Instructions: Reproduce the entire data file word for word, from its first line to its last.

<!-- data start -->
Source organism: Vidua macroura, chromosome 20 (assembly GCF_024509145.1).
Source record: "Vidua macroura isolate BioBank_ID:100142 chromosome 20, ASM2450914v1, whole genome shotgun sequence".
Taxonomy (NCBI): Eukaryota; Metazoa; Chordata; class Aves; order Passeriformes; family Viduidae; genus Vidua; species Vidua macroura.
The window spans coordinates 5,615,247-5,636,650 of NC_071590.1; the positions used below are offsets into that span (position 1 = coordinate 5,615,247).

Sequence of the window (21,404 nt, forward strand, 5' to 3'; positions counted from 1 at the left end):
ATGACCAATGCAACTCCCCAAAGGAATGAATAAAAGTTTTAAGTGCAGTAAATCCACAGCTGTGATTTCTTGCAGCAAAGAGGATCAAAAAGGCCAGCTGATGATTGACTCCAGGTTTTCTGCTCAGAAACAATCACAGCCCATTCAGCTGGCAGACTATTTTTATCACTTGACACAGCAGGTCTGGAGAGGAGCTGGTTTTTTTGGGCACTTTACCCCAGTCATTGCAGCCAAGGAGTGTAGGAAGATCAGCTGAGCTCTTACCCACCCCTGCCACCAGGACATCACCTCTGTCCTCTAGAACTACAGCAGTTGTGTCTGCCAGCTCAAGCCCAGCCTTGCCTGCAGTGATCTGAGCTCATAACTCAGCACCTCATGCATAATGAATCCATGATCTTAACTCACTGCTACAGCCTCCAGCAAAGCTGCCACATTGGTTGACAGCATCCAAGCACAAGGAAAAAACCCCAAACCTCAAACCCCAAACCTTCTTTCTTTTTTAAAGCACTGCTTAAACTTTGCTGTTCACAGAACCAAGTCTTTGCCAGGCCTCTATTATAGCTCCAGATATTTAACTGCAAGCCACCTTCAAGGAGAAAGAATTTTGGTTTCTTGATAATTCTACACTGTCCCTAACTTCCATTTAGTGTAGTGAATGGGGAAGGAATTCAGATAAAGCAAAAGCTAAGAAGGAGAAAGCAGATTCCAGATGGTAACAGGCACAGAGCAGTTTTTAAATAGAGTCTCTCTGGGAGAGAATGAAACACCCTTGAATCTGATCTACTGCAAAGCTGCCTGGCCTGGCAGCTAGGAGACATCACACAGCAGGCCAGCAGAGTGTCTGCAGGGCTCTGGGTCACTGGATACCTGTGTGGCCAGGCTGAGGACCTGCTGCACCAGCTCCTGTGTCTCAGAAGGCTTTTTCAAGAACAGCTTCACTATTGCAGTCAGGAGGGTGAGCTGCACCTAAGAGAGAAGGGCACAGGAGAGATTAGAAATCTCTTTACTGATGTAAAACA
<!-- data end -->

Source organism: Vidua macroura, chromosome 20 (assembly GCF_024509145.1).
Source record: "Vidua macroura isolate BioBank_ID:100142 chromosome 20, ASM2450914v1, whole genome shotgun sequence".
Taxonomy (NCBI): Eukaryota; Metazoa; Chordata; class Aves; order Passeriformes; family Viduidae; genus Vidua; species Vidua macroura.
The window spans coordinates 5,615,247-5,636,650 of NC_071590.1; the positions used below are offsets into that span (position 1 = coordinate 5,615,247).

Sequence of the window (21,404 nt, forward strand, 5' to 3'; positions counted from 1 at the left end):
ATGACCAATGCAACTCCCCAAAGGAATGAATAAAAGTTTTAAGTGCAGTAAATCCACAGCTGTGATTTCTTGCAGCAAAGAGGATCAAAAAGGCCAGCTGATGATTGACTCCAGGTTTTCTGCTCAGAAACAATCACAGCCCATTCAGCTGGCAGACTATTTTTATCACTTGACACAGCAGGTCTGGAGAGGAGCTGGTTTTTTTGGGCACTTTACCCCAGTCATTGCAGCCAAGGAGTGTAGGAAGATCAGCTGAGCTCTTACCCACCCCTGCCACCAGGACATCACCTCTGTCCTCTAGAACTACAGCAGTTGTGTCTGCCAGCTCAAGCCCAGCCTTGCCTGCAGTGATCTGAGCTCATAACTCAGCACCTCATGCATAATGAATCCATGATCTTAACTCACTGCTACAGCCTCCAGCAAAGCTGCCACATTGGTTGACAGCATCCAAGCACAAGGAAAAAACCCCAAACCTCAAACCCCAAACCTTCTTTCTTTTTTAAAGCACTGCTTAAACTTTGCTGTTCACAGAACCAAGTCTTTGCCAGGCCTCTATTATAGCTCCAGATATTTAACTGCAAGCCACCTTCAAGGAGAAAGAATTTTGGTTTCTTGATAATTCTACACTGTCCCTAACTTCCATTTAGTGTAGTGAATGGGGAAGGAATTCAGATAAAGCAAAAGCTAAGAAGGAGAAAGCAGATTCCAGATGGTAACAGGCACAGAGCAGTTTTTAAATAGAGTCTCTCTGGGAGAGAATGAAACACCCTTGAATCTGATCTACTGCAAAGCTGCCTGGCCTGGCAGCTAGGAGACATCACACAGCAGGCCAGCAGAGTGTCTGCAGGGCTCTGGGTCACTGGATACCTGTGTGGCCAGGCTGAGGACCTGCTGCACCAGCTCCTGTGTCTCAGAAGGCTTTTTCAAGAACAGCTTCACTATTGCAGTCAGGAGGGTGAGCTGCACCTAAGAGAGAAGGGCACAGGAGAGATTAGAAATCTCTTTACTGATGTAAAACA